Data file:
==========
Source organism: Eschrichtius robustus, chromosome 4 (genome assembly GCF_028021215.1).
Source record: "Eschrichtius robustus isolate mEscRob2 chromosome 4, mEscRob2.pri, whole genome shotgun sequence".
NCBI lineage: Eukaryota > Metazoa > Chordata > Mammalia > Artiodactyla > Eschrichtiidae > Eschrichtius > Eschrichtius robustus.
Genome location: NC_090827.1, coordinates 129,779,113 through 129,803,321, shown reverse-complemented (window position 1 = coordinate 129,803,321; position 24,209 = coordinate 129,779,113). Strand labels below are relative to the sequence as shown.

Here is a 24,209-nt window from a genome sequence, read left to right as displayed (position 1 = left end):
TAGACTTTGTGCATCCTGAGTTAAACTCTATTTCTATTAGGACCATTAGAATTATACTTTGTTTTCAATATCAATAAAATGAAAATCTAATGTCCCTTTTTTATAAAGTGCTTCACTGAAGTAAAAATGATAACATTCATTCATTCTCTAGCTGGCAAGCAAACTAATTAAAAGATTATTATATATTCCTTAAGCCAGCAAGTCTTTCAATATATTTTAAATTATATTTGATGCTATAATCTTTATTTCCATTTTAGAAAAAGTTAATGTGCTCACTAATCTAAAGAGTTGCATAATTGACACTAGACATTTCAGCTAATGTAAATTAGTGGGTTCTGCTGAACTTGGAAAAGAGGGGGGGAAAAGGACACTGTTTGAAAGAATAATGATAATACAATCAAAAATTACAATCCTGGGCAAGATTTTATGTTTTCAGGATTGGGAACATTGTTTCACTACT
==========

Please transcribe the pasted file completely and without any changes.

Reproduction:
Source organism: Eschrichtius robustus, chromosome 4 (genome assembly GCF_028021215.1).
Source record: "Eschrichtius robustus isolate mEscRob2 chromosome 4, mEscRob2.pri, whole genome shotgun sequence".
NCBI lineage: Eukaryota > Metazoa > Chordata > Mammalia > Artiodactyla > Eschrichtiidae > Eschrichtius > Eschrichtius robustus.
Genome location: NC_090827.1, coordinates 129,779,113 through 129,803,321, shown reverse-complemented (window position 1 = coordinate 129,803,321; position 24,209 = coordinate 129,779,113). Strand labels below are relative to the sequence as shown.

Here is a 24,209-nt window from a genome sequence, read left to right as displayed (position 1 = left end):
TAGACTTTGTGCATCCTGAGTTAAACTCTATTTCTATTAGGACCATTAGAATTATACTTTGTTTTCAATATCAATAAAATGAAAATCTAATGTCCCTTTTTTATAAAGTGCTTCACTGAAGTAAAAATGATAACATTCATTCATTCTCTAGCTGGCAAGCAAACTAATTAAAAGATTATTATATATTCCTTAAGCCAGCAAGTCTTTCAATATATTTTAAATTATATTTGATGCTATAATCTTTATTTCCATTTTAGAAAAAGTTAATGTGCTCACTAATCTAAAGAGTTGCATAATTGACACTAGACATTTCAGCTAATGTAAATTAGTGGGTTCTGCTGAACTTGGAAAAGAGGGGGGGAAAAGGACACTGTTTGAAAGAATAATGATAATACAATCAAAAATTACAATCCTGGGCAAGATTTTATGTTTTCAGGATTGGGAACATTGTTTCACTACT